Wednesday, June 16, 2010

I'm on a Non-Plan Plan

It's already started: the mere sight of me walking is met with giggles and "Oh my gosh, are you gonna have that baby right now?!" I try to be good-natured about it. Half the time I'm not even listening, because I'm too busy chanting in my head, "Stand up straight. Don't waddle. Don't be that girl." over and over. Being graceful and (almost) nine months pregnant is harder than it looks.
I guess the time has come to mull over my "birth plan". I originally mocked the concept, then I decided it was worth considering, and now after reading's "Birth Plan" pregnancy tool, I'm back to mocking it. What a "tool" indeed.

"What is a birth plan?" you ask? Here's what The Bump says:

"A "birth plan" is just that -- a game-plan for baby's arrival. You can never be totally in charge of your labor and delivery (childbirth is generally a pretty out of control thing), but a birth plan ensures that you and your mate are at least on the same page as your doctors and nurses."

Fair enough. So I hand my nurse and doctor a piece of paper that says "yes" to an epidural and "no" to letting my dad watch me push a watermelon out of my bajengo. Seems like a good idea. Then I read the six-page birth plan form, which includes such gems as:

I’d like to spend the first stage of labor:

[ ] Standing up
[ ] Lying down
[ ] Walking around
[ ] In the shower
[ ] In the bathtub

I’d like labor augmentation:

[ ] Performed only if baby is in distress
[ ] First attempted by natural methods such as nipple stimulation
[ ] Performed by membrane stripping
[ ] Performed with prostaglandin gel
[ ] Performed with Pitocin
[ ] Performed by rupture of the membrane
[ ] Performed by stripping of the membrane
[ ] Never to include an artificial rupture of the membrane

As the baby is delivered, I would like to:

[ ] Push spontaneously
[ ] Push as directed
[ ] Push without time limits, as long as the baby and I are not at risk
[ ] Use a mirror to see the baby crown
[ ] Touch the head as it crowns
[ ] Let the epidural wear off while pushing
[ ] Have a full dose of epidural
[ ] Avoid forceps usage
[ ] Avoid vacuum extraction
[ ] Use whatever methods my doctor deems necessary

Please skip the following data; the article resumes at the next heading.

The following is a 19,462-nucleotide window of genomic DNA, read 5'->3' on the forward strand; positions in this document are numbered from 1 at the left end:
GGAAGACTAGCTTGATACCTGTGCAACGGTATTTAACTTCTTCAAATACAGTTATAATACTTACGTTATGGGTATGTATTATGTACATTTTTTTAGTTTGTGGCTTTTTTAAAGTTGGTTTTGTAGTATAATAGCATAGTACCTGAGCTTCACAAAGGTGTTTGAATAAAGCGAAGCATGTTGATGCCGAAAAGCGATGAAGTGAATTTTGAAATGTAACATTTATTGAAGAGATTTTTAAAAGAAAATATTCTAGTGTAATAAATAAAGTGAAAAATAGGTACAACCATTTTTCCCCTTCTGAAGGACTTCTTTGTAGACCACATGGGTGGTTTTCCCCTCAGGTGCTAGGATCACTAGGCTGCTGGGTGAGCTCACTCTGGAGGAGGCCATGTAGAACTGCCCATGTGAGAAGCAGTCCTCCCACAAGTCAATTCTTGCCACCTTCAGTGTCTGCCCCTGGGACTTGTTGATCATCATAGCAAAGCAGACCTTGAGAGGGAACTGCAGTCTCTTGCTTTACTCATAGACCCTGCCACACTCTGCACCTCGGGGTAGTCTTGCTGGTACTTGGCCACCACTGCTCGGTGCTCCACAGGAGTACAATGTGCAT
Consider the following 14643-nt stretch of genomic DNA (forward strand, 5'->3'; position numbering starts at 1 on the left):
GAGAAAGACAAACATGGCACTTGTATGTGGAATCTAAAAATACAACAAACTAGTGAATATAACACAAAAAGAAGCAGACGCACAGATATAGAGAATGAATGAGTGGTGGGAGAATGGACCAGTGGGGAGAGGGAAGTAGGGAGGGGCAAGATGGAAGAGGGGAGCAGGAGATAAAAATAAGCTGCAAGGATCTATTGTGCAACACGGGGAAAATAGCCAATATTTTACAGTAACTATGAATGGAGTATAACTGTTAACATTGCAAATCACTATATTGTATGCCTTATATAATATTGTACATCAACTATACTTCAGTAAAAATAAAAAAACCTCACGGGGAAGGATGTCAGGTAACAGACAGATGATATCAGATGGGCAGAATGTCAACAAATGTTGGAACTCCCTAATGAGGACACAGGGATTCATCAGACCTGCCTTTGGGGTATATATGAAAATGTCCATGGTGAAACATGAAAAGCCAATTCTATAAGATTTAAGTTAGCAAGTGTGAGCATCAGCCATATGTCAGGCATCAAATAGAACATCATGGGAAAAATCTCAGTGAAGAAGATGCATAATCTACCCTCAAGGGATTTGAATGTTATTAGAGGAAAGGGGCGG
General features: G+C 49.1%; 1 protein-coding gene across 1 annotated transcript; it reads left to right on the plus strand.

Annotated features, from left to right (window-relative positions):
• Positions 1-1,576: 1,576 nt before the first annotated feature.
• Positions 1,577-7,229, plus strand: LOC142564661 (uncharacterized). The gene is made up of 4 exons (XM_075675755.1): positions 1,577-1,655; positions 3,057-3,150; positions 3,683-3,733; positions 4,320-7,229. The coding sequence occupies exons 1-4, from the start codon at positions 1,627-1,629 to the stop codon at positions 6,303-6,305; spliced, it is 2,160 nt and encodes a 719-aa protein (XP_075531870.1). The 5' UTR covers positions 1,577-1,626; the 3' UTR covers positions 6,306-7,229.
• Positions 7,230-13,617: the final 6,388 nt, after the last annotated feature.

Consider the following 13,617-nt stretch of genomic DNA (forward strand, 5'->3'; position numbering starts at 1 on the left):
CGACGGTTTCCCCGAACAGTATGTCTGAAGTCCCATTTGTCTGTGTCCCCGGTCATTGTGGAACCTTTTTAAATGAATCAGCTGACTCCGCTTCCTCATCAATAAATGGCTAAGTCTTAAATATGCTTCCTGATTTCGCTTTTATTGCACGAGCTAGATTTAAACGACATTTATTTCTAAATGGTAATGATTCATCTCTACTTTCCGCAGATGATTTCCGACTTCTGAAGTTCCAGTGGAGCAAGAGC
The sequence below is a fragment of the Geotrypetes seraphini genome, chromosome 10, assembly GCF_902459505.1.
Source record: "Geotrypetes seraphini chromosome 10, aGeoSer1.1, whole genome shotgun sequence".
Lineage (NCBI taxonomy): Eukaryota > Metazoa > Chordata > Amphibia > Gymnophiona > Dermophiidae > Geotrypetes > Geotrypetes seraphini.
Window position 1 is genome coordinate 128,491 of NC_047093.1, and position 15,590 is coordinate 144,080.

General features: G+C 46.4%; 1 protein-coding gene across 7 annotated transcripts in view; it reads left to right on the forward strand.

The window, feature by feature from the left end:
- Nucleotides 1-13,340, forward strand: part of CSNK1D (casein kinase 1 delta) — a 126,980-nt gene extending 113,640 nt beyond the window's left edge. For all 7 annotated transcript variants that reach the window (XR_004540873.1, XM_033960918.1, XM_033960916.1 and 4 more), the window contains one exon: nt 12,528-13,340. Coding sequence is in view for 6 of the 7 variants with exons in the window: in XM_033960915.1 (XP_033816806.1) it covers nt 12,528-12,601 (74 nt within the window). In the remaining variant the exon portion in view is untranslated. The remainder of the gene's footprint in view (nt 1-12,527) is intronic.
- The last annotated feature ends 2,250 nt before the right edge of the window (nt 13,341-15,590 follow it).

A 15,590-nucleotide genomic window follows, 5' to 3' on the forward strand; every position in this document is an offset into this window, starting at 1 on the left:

[ ] Help catch the baby
[ ] Let my partner catch the baby
[ ] Let my partner suction the baby
image via Everett Collection
I read six pages of this, folks. Six pages. I am not equipped with the knowledge or experience to comprehend or make a decision on about 85% of this birth plan. Here's a birth plan: how about I choose a board certified obstetrician, pay my insurance deductible and let my doctor guide me down the path she deems best? Is that too apathetic? My ideal birth plan involves a stork. Everything else is just whatever for me.

I'm often asked whether I plan on having an epidural. In a word: yes. I am a girl who enjoys the luxuries and comforts of modern life. I speak to my husband daily on a telephone. I style my hair each morning with the aid of an electric hair dryer. I drive to work in a sport utility vehicle. I have plastic fingernails and my sun tan comes in an aerosol can. I had my first Botox injection at age 26. So what, now I'm gonna reject the pain relief offered by western medicine, bite down on a leather strap and push this baby out like the pioneers did? No, thank you. Childbirth is not the place I would choose to be "natural". I guess if you're someone who likes to take the Physical Challenge, natural childbirth may appeal to you.
I don't run marathons. I don't climb mountains. The closest I've come to wilderness survival is playing Oregon Trail in 8th grade computer lab, and do you know what happened then? I got typhoid and I died. I'm what you call an "indoor cat."
Oh, and spoiler alert: there's no medal ceremony after the baby is delivered. The Labor and Delivery nurses don't score the day's moms and award the ones who display the most bravery and physical strength and endurance. So, even if I did set my aside lack of rugged survival skills and adventurous spirit, there's no glory in doing so. No Wheaties box or nothin'. I figure I'll spend the rest of my life willingly making sacrifices for this little baby. I don't see the benefit in sacrificing my comfort and mental health to deliver him. [soapbox dismount]


  1. Amen sister. By the way, reading this whole scary plan thing is birth control in itself. I think we'll wait a little while longer. Ha.

  2. Love it! Birth plans are for the birds. And that was a very graceful soapbox dismount!!

  3. who knew birth plans were so complicated. geez louise. love the soapbox and love that you mentioned the nurses don't score you and there's no medal.

  4. Found your blog via facebook and love reading your posts! I am due July 15th and having already had one baby the "non plan" is so the way to go! Who actualy shows up with a "plan?" I think my Dr. would laugh at me if I presented one of these to her. Good luck with your delivery ... no matter what happens you will be IN LOVE with the end result : ) And even willing to do it again ... like me!
    Alli (greene) nations